Use the Linux shell commands sudo lsblk,sudo fdisk -l, sudo blkid and df to check what device name the USB drive has been given. To repair, type:
sudo e2fsck -p -n /dev/sdX3
Fix30 – message: ‘Sector at LBA30 appears to contain code or grub4dos not installed – please reformat using RMPrepUSB’.
E2B requires that sector 30 (LBA30) is unused and that grub4dos is installed to the MBR (when installing grub4dos, the old MBR is written to LBA1 as the backup sector).
LBA30 should either contain 512 bytes of all the same value (e.g. all 00 or all FF or all EC, etc.) or contain a valid backup of the E2B MBR.
When you select a .imgPTN file, LBA30 is checked to make sure it is either empty or contains the same contents as the MBR – if it is different then it is not safe to change the MBR because it may already have an image file switch-in to it.
If LBA30 contains random data or code, you will not be allowed to use it as a backup sector and cannot switch-in .imgPTN image files.
E2B thinks that possibly sector LBA30 is in use on your drive. This usually happens if the drive was not freshly formatted (e.g. using RMPrepUSB), or perhaps another bootloader such as grub or grub2 has been installed accidentally onto the E2B USB drive.
To fix LBA30 and LBA60, do the following – but first check that Partition 2 contains an \e2b folder and, if present, Partition 3 contains your original files:
1. Boot to E2B Main Menu (you can use QEMU button in RMPrepUSB.exe if you cannot legacy boot on a real system).
2. In the E2B menu – press SHIFT+P and enter the menu password (default = easy2boot)
3. Press SHIFT+C to get to the grub4dos console
4. Type checkptns and if OK then type fix30 and press Y and [ENTER] to fix LBA30 and LBA60
WARNING: Only do this if you are sure the partitions on your E2B drive are correct!
Alternatively use RMPrepUSB… First use RMPRepUSB to install grub4dos to the MBR (do not overwrite the /grldr file).
If it is booting to grub4dos and E2B correctly, you can fix this by over-writing LBA30 and LBA60 with the contents of LBA0 as follows using RMPrepUSB.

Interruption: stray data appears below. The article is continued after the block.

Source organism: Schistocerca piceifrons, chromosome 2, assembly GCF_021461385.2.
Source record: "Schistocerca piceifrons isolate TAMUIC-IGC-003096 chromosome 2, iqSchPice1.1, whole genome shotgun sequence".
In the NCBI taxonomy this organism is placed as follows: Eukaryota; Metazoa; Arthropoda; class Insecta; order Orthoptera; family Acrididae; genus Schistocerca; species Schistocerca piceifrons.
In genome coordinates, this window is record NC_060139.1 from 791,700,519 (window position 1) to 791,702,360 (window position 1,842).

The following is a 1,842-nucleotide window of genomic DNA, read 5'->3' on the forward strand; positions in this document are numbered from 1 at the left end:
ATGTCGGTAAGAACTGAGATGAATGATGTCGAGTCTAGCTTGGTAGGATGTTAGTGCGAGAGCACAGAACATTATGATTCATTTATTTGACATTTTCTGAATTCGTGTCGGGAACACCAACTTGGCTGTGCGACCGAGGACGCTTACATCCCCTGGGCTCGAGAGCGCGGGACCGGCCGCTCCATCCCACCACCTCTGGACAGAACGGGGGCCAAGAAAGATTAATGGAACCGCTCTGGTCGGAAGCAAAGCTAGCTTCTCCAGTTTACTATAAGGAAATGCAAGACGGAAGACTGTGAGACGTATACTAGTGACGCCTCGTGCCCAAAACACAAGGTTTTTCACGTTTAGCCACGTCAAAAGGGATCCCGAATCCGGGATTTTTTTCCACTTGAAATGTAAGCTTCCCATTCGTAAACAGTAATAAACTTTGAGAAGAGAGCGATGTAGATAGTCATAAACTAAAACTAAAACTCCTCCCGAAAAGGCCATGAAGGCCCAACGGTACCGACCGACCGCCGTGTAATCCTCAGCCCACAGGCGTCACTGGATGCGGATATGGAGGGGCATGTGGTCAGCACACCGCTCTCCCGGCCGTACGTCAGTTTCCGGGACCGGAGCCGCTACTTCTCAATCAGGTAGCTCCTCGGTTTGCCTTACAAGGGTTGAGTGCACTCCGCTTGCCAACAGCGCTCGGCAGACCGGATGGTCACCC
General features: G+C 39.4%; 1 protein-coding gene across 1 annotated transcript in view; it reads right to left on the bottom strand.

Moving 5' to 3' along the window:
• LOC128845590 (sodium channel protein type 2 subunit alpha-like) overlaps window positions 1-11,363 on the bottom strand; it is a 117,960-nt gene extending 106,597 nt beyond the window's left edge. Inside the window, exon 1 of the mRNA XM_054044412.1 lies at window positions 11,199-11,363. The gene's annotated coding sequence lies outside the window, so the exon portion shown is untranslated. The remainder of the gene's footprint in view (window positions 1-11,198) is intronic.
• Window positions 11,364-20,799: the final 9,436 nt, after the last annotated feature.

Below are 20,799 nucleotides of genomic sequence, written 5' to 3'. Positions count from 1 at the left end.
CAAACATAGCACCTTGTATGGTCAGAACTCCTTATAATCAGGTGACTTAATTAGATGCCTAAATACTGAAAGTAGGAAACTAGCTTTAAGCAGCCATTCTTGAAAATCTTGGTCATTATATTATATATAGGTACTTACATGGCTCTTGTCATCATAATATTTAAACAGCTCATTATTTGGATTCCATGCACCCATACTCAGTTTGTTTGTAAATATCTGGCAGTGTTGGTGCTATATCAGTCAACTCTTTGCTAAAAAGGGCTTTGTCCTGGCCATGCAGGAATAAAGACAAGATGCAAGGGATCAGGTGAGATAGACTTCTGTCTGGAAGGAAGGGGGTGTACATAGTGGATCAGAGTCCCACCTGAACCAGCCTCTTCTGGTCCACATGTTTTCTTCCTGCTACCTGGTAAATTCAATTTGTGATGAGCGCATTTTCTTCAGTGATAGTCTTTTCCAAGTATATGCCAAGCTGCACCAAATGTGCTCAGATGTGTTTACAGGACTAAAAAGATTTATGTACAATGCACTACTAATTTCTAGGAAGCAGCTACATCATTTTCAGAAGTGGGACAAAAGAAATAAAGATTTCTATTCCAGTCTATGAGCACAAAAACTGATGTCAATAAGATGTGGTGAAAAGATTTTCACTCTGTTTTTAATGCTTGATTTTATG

1. Select the E2B USB drive in the Drive List box in RMPrepUSB
2. Drive->File – MBR.BIN – Start = 0, Length=1SEC, FileStart=0
3. File->Drive – MBR.BIN – Start=0, USBStart=30, Length=0
Repeat the same command for LBA60
File->Drive – MBR.BIN – Start=0, USBStart=60, Length=0
Alternatively, you can boot to E2B, go to the grub4dos command prompt (shift+p – (enter the E2B password) – shift+c) and use the following commands:
dd if=(hd0)0+1 of=(hd0)30+1
dd if=(hd0)0+1 of=(hd0)60+1
Restore the MBR
You can use Switch_E2B.exe – Display Partitions button to display the MBR partition table and LBA30 and LBA60 and LBA1 (LBA1 may be old – especially if you have resized partitions since making the E2B drive). LBA60 is a backup of LBA30 (in case LBA30 is overwritten by bootloader code).
If LBA30 looks correct and you are having problems restoring the original partitions then you can force the MBR to be updated using grub4dos as follows:
In the grub4dos E2B menu system (Legacy boot), exit to the grub4dos console (press shift+c) and type RestoreMBR
Tip: Type checkptns to check the current partitions in the MBR.
Note that the whole MBR is restored. If it does not contain the grub4dos bootloader code, you can use RMPrepUSB – Install grub4dos – MBR = Yes to re-write it.
If you wish to restore the original MBR from LBA1 (when the USB drive was first installed with grub4dos) then run RestoreMBR1
Still no good?
If that still does not work then contact me.